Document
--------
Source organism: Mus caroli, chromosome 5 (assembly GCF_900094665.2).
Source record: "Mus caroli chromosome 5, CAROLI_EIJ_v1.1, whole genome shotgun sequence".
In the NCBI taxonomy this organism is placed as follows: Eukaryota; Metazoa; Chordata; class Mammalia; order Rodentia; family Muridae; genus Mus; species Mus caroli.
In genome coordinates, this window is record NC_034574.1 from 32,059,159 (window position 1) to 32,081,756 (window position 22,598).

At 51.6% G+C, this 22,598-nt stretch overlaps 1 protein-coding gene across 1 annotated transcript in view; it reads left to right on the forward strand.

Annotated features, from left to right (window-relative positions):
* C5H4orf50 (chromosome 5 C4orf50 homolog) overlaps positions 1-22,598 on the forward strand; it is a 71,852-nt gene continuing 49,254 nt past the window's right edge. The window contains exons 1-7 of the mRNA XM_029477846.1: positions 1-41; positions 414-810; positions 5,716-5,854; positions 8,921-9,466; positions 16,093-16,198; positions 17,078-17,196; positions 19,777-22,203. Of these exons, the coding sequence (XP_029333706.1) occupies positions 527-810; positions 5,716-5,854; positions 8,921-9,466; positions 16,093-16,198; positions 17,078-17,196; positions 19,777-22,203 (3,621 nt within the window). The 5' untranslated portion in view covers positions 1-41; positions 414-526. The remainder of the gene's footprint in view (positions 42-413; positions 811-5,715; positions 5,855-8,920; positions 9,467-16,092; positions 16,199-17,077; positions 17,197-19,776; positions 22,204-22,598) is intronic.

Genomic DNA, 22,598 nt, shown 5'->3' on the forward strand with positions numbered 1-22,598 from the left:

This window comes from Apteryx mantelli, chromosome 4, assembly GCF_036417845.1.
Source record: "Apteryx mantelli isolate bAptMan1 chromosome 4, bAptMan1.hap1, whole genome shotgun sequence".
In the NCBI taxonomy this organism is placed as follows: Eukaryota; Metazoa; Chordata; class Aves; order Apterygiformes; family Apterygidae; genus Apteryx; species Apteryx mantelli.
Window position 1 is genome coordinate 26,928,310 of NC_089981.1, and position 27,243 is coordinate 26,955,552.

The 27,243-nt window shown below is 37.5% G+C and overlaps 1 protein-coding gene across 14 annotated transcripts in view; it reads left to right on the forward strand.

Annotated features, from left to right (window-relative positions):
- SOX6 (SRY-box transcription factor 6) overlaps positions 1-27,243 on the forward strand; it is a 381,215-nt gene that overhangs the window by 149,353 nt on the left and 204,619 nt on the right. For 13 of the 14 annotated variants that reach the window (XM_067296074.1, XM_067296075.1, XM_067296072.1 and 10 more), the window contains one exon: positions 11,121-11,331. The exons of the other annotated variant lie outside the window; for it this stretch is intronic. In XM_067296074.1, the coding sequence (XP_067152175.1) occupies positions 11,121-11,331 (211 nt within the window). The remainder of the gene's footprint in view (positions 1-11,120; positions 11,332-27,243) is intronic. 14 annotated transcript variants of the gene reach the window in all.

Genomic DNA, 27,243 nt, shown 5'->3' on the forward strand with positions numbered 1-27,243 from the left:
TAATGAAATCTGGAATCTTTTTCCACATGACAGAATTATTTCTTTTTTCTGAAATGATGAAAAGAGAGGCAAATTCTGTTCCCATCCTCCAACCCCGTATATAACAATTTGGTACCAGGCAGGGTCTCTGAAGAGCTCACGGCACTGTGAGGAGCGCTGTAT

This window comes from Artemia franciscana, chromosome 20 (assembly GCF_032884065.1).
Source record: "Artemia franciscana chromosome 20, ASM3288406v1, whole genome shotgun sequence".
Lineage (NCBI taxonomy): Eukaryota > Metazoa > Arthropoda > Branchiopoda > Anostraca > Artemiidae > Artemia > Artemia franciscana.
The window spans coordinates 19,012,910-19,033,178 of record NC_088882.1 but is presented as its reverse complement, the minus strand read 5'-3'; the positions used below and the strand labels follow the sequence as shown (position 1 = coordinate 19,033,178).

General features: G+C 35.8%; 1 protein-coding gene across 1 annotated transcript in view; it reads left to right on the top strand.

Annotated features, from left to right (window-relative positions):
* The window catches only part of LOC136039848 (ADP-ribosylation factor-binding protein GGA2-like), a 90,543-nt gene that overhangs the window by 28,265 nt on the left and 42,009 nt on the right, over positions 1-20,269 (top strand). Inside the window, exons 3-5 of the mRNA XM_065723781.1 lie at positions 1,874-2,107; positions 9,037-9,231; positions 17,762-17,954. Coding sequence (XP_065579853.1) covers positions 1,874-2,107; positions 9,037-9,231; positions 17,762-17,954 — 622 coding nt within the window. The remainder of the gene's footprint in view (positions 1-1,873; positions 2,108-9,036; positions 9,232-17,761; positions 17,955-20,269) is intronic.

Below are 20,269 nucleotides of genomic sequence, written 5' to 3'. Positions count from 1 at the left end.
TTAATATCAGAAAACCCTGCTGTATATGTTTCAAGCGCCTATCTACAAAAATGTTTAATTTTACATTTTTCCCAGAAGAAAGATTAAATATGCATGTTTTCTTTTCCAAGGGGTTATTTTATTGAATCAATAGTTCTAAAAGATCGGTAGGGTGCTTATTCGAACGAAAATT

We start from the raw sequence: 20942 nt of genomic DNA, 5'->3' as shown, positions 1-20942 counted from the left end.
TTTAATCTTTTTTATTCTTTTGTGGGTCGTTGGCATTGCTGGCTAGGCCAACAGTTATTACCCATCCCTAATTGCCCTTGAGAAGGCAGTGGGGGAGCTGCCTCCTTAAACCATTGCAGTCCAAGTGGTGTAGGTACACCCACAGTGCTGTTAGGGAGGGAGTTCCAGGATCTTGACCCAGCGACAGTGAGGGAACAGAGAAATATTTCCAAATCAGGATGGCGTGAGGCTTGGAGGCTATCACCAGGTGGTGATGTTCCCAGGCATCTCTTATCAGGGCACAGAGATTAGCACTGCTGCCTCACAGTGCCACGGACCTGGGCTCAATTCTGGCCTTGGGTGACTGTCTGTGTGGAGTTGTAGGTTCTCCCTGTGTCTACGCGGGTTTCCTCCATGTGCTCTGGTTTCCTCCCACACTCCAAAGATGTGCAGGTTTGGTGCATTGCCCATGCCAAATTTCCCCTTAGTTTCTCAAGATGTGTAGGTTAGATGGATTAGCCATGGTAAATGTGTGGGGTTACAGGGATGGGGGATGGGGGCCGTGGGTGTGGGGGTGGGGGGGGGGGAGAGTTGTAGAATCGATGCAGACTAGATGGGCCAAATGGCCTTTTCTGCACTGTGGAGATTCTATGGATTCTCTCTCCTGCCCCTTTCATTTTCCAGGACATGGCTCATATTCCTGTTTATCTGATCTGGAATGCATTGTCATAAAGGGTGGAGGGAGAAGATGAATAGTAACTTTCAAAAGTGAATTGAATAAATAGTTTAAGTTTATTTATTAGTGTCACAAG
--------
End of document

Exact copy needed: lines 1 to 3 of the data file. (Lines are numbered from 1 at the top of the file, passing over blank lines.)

Source organism: Mus caroli, chromosome 5 (assembly GCF_900094665.2).
Source record: "Mus caroli chromosome 5, CAROLI_EIJ_v1.1, whole genome shotgun sequence".
In the NCBI taxonomy this organism is placed as follows: Eukaryota; Metazoa; Chordata; class Mammalia; order Rodentia; family Muridae; genus Mus; species Mus caroli.